The number on the Data Protection Trustmark (DPTM) certificate reads “001”.
DBS Bank may have been the largest company amongst the pioneering batch of organisations to apply for Singapore’s DPTM certification, but that did not stop the financial services giant from becoming the first to cross the finish line
DBS is one of the leading financial services groups in Asia with a presence in 18 markets globally. It is no stranger to accolades, having been awarded the Global Bank of the Year by The Banker and World’s Best Digital Bank by Euromoney in 2018, and World’s Best Bank by Euromoney in 2019.
It was also recognised as the Safest Bank in Asia by New York-based trade publication Global Finance for 10 consecutive years.
But, as Mr Shee Tse Koon, Singapore Country Head, DBS Bank, pointed out, “Trust is not something that we can take for granted.”
Mr Shee noted that a lot of trust has been built on the bank’s financial strength – its capital base, liquidity position and performance – as well as the fact that it is headquartered in Singapore.
But the scope of trust has expanded in recent years. “In this age where data is a key asset to business success, we want to build upon the strength of our trust to take it to the next level,” said Mr Shee.
As a bank, DBS is required to collect data from all its customers, from mass retail to private banking customers.
For example, when customers open a bank account, the bank has to collect enough data to determine who they are dealing with in order to meet regulatory requirements, and carry out regular reviews to ensure that all the information remains valid.
When giving wealth advice, the bank must assess the customers and their risk appetite. To do this, it needs to have data on the customer’s financial standing and past investment behaviour.
In addition to transactional data, the bank also registers the preferences of customers as part of an ongoing process to better understand them in order to provide a better customer experience.
The bank created a set of guiding principles dubbed PURE (Purposeful, Unsurprising, Respectful, Explainable) to oversee responsible use of data. For example, when the bank uses third-party data, it will keep customers informed that it is doing so. “Whichever form of data we have, we apply the PURE principles to make sure we use it for the right purpose,” said Mr Shee.
When the DPTM was announced, DBS saw this as an opportunity to seek external validation for its guiding principles, as well as its other personal data protection policies and practices.
When the bank’s Group Legal, Compliance and Secretariat team presented the DPTM framework to its senior management, they received approval immediately. “It was a no-brainer for us. Trust is very integral to banking,” said Mr Shee.
A core certification work group of 10 employees was formed to engage various internal stakeholders during the preparatory stage and coordinate the onsite certification visits by external assessors. The preparation included gathering necessary evidence such as policy documents and training records to demonstrate the bank’s data protection practices. The entire certification process took about four months from the time an external assessor was appointed to when DBS received the certification notification from the DPTM certification body.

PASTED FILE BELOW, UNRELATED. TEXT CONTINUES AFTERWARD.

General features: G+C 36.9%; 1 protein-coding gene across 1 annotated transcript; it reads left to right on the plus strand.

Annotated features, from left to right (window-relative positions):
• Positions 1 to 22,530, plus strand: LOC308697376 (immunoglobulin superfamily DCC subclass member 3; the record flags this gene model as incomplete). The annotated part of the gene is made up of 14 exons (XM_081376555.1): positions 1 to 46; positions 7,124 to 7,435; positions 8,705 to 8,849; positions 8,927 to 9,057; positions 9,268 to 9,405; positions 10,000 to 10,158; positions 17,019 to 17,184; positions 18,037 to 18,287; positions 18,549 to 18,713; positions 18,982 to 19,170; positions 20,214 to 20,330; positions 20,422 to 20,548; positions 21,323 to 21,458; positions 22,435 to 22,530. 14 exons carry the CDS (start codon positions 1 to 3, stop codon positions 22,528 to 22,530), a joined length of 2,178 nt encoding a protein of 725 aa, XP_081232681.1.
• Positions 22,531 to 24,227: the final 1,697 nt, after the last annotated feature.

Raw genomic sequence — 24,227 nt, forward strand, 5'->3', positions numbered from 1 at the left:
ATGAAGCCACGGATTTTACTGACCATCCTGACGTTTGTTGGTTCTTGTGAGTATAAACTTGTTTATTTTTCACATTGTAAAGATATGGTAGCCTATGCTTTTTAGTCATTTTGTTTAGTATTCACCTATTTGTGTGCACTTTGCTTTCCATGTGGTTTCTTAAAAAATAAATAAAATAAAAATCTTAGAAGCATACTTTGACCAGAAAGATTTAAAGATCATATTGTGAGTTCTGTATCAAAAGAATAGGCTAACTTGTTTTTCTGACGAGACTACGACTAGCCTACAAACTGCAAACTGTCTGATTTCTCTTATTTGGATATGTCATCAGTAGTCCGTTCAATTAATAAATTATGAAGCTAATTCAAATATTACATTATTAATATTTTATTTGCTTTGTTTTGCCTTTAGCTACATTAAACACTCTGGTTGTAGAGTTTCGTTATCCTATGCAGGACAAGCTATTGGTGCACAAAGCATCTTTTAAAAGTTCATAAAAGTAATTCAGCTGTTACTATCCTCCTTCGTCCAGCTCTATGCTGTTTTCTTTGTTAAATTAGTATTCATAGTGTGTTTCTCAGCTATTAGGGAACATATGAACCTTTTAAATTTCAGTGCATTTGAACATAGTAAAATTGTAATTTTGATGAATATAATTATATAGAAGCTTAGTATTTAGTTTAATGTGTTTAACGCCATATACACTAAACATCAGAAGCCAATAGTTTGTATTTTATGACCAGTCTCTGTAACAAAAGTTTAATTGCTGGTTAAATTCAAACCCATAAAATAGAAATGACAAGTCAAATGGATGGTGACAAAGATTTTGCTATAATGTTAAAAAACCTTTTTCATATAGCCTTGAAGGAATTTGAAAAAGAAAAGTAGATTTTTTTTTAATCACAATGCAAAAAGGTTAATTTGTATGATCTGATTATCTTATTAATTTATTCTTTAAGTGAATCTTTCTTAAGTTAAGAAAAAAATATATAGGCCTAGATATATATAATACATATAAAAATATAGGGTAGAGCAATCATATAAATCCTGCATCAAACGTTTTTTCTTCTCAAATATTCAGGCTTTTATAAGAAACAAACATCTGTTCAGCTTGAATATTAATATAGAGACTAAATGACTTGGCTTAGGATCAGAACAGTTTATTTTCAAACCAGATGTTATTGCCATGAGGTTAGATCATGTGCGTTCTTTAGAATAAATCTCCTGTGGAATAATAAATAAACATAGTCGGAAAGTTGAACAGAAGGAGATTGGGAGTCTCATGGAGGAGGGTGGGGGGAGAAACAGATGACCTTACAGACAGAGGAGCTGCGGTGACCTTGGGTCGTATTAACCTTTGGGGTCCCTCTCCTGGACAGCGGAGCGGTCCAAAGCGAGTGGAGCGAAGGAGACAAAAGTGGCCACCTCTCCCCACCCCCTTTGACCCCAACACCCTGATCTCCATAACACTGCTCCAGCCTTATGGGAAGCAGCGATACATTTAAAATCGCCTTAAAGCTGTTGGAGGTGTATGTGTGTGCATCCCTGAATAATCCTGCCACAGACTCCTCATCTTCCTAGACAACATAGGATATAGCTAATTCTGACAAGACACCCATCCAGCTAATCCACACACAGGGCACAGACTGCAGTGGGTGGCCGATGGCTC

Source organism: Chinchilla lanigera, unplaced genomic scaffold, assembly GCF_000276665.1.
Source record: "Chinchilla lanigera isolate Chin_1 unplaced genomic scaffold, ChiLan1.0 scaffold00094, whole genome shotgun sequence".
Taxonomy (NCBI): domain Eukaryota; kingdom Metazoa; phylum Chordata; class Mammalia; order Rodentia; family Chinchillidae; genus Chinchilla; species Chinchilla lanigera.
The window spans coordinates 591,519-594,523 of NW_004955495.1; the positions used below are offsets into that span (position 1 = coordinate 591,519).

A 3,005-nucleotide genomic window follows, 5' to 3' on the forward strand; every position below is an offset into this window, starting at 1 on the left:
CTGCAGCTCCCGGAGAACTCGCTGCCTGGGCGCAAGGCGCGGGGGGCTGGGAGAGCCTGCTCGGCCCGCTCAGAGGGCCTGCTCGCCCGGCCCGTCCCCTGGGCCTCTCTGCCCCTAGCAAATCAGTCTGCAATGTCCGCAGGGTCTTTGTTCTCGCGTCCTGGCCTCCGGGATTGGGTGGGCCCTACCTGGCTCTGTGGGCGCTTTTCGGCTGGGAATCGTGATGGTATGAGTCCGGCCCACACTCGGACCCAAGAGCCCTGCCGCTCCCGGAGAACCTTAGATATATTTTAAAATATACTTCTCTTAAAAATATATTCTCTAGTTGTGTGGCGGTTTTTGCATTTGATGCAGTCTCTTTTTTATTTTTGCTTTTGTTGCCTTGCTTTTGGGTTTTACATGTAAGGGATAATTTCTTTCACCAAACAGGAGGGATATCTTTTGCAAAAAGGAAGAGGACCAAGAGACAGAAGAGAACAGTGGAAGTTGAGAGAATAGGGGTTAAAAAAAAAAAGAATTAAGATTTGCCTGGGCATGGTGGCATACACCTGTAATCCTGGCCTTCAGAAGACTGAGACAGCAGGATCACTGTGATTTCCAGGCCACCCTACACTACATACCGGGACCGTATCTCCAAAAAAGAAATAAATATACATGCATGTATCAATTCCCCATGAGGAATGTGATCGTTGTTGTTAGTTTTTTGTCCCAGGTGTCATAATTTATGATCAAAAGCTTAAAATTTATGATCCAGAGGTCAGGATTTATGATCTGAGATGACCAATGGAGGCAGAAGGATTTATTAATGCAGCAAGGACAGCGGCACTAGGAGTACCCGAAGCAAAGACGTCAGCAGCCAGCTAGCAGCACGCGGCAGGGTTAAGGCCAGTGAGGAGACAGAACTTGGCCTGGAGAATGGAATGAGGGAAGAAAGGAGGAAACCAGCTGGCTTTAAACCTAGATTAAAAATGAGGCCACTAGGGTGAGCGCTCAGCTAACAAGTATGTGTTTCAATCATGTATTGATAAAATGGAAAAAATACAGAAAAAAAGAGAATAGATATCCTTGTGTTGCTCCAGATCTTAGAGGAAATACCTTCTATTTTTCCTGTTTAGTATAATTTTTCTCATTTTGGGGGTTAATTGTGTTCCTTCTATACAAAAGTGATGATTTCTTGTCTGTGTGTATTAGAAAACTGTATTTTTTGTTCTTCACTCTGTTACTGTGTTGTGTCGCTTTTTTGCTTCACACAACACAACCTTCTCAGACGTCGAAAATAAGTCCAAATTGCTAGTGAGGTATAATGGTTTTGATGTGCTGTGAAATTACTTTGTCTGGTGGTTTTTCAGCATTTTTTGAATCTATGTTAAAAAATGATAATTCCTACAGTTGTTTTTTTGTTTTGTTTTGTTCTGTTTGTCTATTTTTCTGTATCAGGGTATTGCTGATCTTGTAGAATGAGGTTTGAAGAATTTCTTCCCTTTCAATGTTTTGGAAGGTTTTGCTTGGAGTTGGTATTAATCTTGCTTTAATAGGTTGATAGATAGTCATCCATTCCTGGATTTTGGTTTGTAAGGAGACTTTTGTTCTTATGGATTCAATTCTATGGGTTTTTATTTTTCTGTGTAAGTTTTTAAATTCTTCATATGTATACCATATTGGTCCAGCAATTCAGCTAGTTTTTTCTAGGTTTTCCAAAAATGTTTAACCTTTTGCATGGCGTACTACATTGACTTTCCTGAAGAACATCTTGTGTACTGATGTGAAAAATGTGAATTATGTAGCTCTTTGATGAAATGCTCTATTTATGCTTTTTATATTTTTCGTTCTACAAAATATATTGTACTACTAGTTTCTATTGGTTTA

Management endorsement was critical to the success of the bank’s DPTM application. It enabled the bank to put together cross-business and cross-functional teams very quickly, and mobilised them in a concerted effort to efficiently manage the anticipated intense certification process.
The assessment for the bank’s consumer banking franchise involved a detailed review of its data protection practices with product managers and operational teams dealing with secured lending, unsecured lending, investments, deposits and insurance products and services. The assessor even visited several DBS branches to check if frontline staff were aware of personal data protection requirements, and to evaluate their handling of personal data.
For Human Resource, the assessors scrutinised teams that handled sourcing, onboarding and employee benefits. For Procurement, the assessors examined processes, involving vendors’ due diligence and practices in ensuring protection of data. The Information Security team was also engaged to facilitate the assessment of the bank’s technical controls for personal data protection.
On 9 January 2019, it was announced that DBS was amongst the first of six companies to be awarded the DPTM certification.
“It is a great honour to be the first bank to be certified with the DPTM. It speaks of our commitment to personal data protection,” said Mr Shee.
“There is huge value in how we can use data to fulfill the needs and wants of customers and employees,” he added. “With a robust framework in place, we’re able to properly utilise our data to the benefit of the communities we serve.”
Sharing his views on why it is important for financial institutions to work towards DPTM certification, Mr Shee said, “The financial industry is one where trust is of utmost importance, and the DPTM will provide consumers with that element of trust.”
Brought to you by